A Book Review from Books At a Glance
By Mark Baker
Mitchell L. Chase (PhD, The Southern Baptist Theological Seminary) is the author of a commentary on Daniel in the ESV Expository Commentary series as well as The Gospel Is for Christians. This book is another installment in the excellent 40 Questions series edited by Benjamin Merkle.
Overall, Chase argues for a return to “pre-modern exegesis” spearheaded by a proper understanding of typology and allegory. Crucial to Chase’s argument are his definitions. Chase defines a “type” as “a person, office, place, institution, event, or thing in salvation history that anticipates, shares correspondences with, escalates toward, and resolves in its antitype” (38). Following O’Keefe and Reno, Chase asserts that “Allegory is more fluid and ambitious. It seeks patterns and establishes diverse links between Scripture and a range of intellectual, spiritual, and moral concerns” (197). Both typology and allegory are grounded in the literal sense of Scripture and do not necessarily deny the historicity of the original reference. Chase further argues that typology and allegory are not spectator sports. Christian readers of the Bible are free to engage in typological and allegorical interpretation of Scripture so long as they stay within four boundaries: (1) it needs to be rooted in the plain sense of the text; (2) it should not contradict other clear passages of Scripture; (3) it should honor the rule of faith; (4) it must honor the unity of the Old and New Testaments (252).
Roughly one-fourth of the book engages with the historical practice of typology and allegory. The historical overview is necessarily painted in broad strokes. Chase shows that the Church Fathers, medieval theologians, Reformers, and Puritans all encouraged typological and allegorical interpretation. Throughout church history, the only detractors of this kind of interpretation are those who deny the overall unity of the Bible (i.e. Enlightenment thinkers).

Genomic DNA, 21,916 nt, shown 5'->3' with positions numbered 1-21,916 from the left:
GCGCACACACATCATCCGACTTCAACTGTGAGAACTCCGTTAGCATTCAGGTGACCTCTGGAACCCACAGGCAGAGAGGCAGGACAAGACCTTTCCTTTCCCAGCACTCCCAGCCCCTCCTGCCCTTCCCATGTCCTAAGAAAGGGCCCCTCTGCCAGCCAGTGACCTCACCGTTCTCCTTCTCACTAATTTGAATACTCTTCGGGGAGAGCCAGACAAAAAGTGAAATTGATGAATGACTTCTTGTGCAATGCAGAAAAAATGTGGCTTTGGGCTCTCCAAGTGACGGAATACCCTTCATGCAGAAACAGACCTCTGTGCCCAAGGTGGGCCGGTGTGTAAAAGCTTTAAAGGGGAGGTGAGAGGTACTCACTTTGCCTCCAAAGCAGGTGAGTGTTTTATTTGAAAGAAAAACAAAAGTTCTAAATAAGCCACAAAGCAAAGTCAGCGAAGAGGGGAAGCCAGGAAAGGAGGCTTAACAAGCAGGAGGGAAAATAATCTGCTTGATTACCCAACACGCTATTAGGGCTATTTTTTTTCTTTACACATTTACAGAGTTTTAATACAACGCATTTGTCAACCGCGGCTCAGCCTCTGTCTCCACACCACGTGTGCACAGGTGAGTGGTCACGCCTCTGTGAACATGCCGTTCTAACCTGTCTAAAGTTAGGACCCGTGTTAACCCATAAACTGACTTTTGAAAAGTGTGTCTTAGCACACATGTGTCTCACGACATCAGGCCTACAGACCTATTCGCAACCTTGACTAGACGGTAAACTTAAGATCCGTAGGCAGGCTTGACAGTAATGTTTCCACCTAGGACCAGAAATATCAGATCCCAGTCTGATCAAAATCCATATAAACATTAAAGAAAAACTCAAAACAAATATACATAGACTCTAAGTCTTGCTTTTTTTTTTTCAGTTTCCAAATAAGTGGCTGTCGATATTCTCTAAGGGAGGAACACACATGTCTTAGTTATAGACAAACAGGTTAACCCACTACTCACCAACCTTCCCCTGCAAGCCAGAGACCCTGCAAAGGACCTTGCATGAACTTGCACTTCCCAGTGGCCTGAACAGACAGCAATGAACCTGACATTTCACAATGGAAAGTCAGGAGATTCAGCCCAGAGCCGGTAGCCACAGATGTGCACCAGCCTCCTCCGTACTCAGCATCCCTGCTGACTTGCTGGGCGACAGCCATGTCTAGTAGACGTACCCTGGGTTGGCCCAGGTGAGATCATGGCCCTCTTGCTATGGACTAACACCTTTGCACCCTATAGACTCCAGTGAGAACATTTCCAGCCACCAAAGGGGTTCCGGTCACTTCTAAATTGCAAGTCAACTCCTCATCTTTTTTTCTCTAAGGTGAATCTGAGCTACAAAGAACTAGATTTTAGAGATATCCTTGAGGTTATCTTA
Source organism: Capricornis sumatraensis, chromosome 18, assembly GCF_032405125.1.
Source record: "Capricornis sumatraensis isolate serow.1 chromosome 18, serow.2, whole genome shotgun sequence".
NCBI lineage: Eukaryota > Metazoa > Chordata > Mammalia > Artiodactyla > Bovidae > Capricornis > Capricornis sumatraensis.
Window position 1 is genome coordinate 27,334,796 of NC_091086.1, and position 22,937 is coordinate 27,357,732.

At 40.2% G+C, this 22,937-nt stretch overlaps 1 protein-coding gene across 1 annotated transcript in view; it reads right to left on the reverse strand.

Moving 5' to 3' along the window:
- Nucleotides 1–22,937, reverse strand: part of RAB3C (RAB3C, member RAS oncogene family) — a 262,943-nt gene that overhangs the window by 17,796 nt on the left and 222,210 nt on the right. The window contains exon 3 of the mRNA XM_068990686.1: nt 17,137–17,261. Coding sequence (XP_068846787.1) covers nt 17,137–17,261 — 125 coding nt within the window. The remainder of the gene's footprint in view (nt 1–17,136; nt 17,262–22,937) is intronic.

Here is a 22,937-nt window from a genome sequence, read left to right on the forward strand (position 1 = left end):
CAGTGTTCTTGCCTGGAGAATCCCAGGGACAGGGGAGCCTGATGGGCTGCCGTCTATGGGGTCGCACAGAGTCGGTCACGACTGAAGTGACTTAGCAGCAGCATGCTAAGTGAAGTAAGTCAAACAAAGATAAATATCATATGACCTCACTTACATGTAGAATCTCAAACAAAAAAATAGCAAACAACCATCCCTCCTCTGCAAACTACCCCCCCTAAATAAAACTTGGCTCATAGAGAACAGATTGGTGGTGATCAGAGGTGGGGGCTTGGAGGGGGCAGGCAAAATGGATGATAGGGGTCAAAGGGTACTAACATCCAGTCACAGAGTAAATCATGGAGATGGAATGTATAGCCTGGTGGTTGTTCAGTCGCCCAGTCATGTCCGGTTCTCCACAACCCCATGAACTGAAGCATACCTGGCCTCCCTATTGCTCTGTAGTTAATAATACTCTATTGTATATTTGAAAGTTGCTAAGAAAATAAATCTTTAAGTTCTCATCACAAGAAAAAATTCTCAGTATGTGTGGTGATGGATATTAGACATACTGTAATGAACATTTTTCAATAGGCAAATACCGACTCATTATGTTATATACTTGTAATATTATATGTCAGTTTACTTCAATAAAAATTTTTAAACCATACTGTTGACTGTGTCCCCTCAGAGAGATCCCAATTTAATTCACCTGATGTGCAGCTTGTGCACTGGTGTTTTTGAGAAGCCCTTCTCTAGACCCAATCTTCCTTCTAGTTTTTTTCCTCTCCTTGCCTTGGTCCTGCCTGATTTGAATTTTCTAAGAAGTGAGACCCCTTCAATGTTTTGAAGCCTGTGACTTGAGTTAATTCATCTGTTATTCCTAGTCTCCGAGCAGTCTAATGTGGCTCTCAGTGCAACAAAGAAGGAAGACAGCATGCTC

This book will challenge those who seek to interpret the Bible solely through the grammatical-historical method. The Great Tradition is full of examples of faithful Bible readers who engaged in edifying typological and allegorical readings without indulging in far-fetched interpretations.
Historical nuggets abound. To name a few: the Antiochene school actually did practice allegorical interpretation, and allegory often is closely tied to the literal sense of Scripture.
The few potential shortcomings of the book stem more from the restrictions of the series rather than from the book itself. I found myself searching for a more precise distinction between typology and allegory. For example, Rahab’s scarlet cord is mentioned as both typology (154) and allegory (262), and the descriptions between the two are not much different. Chase devotes two paragraphs to a mild defense of Origen’s method of allegory (209), which left me unconvinced of the helpfulness of the majority of Origen’s corpus. Perhaps an opportunity to develop a robust Christological reading of the Psalms was also missed.
These mild complaints aside, Chase has provided a wonderful resource in this book. It appears as if there is a growing movement that is celebrating “premodern exegesis” as a way for Bible readers to connect the head and heart. This book is now my go-to recommendation for those interested in the subject. It is relatively short and accessible, and the three-page select bibliography in the back will give the reader direction for going deeper.
Mark Baker (PhD, Southeastern Baptist Theological Seminary) is assistant director and professor at the Southwestern Baptist Theological Seminary Darrington campus in Houston, TX.
Copyright 2021, Books at a Glance
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40 QUESTIONS ABOUT TYPOLOGY AND ALLEGORY, by Mitchell L. Chase